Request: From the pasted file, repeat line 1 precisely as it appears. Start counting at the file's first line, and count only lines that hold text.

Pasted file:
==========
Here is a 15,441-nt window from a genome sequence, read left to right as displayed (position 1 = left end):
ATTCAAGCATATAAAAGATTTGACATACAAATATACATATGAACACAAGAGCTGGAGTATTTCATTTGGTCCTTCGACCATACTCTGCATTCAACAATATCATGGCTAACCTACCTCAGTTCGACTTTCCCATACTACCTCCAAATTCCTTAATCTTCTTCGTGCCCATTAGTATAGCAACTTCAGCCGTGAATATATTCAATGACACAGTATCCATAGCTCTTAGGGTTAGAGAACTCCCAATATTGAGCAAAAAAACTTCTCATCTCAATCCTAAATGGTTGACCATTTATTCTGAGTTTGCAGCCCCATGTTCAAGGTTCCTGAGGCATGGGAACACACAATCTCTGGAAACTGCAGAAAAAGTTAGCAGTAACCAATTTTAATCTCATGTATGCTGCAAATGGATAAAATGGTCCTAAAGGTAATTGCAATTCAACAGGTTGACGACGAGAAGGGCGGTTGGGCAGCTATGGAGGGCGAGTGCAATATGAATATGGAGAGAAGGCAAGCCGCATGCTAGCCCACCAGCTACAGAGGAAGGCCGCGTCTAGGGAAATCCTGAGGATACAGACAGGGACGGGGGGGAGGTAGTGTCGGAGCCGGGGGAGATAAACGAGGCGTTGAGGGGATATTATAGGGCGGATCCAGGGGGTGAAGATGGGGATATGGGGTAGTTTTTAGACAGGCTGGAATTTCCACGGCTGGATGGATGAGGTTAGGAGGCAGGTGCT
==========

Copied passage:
Here is a 15,441-nt window from a genome sequence, read left to right as displayed (position 1 = left end):